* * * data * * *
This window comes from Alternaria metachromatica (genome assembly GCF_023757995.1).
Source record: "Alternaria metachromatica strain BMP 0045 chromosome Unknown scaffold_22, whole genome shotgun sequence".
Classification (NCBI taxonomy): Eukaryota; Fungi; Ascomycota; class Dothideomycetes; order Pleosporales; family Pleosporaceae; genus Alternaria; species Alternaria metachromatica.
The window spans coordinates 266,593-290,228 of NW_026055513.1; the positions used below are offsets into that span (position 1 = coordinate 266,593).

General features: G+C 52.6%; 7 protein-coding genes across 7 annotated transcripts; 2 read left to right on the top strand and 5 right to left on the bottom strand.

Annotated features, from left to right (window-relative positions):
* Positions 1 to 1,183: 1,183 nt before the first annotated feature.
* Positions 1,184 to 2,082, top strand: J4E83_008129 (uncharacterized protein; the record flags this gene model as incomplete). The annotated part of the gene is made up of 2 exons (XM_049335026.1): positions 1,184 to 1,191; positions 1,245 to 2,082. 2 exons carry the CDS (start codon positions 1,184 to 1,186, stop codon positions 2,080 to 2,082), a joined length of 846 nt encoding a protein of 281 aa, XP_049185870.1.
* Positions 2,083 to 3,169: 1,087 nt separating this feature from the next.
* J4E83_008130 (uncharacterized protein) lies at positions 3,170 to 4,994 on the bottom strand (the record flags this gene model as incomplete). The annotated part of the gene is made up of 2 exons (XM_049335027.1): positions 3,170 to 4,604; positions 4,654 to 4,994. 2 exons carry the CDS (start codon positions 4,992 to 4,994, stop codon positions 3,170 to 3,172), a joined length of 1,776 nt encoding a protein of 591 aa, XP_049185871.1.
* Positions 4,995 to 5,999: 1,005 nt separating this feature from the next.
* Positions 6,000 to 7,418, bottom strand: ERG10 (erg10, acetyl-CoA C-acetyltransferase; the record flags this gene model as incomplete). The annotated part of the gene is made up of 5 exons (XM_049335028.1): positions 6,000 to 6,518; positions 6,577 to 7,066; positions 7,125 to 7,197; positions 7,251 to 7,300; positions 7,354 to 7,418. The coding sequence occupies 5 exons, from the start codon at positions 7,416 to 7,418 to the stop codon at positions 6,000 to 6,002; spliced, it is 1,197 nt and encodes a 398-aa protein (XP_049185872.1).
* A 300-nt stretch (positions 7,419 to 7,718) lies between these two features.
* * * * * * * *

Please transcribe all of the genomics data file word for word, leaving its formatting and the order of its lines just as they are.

This window comes from Alternaria metachromatica (genome assembly GCF_023757995.1).
Source record: "Alternaria metachromatica strain BMP 0045 chromosome Unknown scaffold_22, whole genome shotgun sequence".
Classification (NCBI taxonomy): Eukaryota; Fungi; Ascomycota; class Dothideomycetes; order Pleosporales; family Pleosporaceae; genus Alternaria; species Alternaria metachromatica.
The window spans coordinates 266,593-290,228 of NW_026055513.1; the positions used below are offsets into that span (position 1 = coordinate 266,593).

General features: G+C 52.6%; 7 protein-coding genes across 7 annotated transcripts; 2 read left to right on the top strand and 5 right to left on the bottom strand.

Annotated features, from left to right (window-relative positions):
* Positions 1 to 1,183: 1,183 nt before the first annotated feature.
* Positions 1,184 to 2,082, top strand: J4E83_008129 (uncharacterized protein; the record flags this gene model as incomplete). The annotated part of the gene is made up of 2 exons (XM_049335026.1): positions 1,184 to 1,191; positions 1,245 to 2,082. 2 exons carry the CDS (start codon positions 1,184 to 1,186, stop codon positions 2,080 to 2,082), a joined length of 846 nt encoding a protein of 281 aa, XP_049185870.1.
* Positions 2,083 to 3,169: 1,087 nt separating this feature from the next.
* J4E83_008130 (uncharacterized protein) lies at positions 3,170 to 4,994 on the bottom strand (the record flags this gene model as incomplete). The annotated part of the gene is made up of 2 exons (XM_049335027.1): positions 3,170 to 4,604; positions 4,654 to 4,994. 2 exons carry the CDS (start codon positions 4,992 to 4,994, stop codon positions 3,170 to 3,172), a joined length of 1,776 nt encoding a protein of 591 aa, XP_049185871.1.
* Positions 4,995 to 5,999: 1,005 nt separating this feature from the next.
* Positions 6,000 to 7,418, bottom strand: ERG10 (erg10, acetyl-CoA C-acetyltransferase; the record flags this gene model as incomplete). The annotated part of the gene is made up of 5 exons (XM_049335028.1): positions 6,000 to 6,518; positions 6,577 to 7,066; positions 7,125 to 7,197; positions 7,251 to 7,300; positions 7,354 to 7,418. The coding sequence occupies 5 exons, from the start codon at positions 7,416 to 7,418 to the stop codon at positions 6,000 to 6,002; spliced, it is 1,197 nt and encodes a 398-aa protein (XP_049185872.1).
* A 300-nt stretch (positions 7,419 to 7,718) lies between these two features.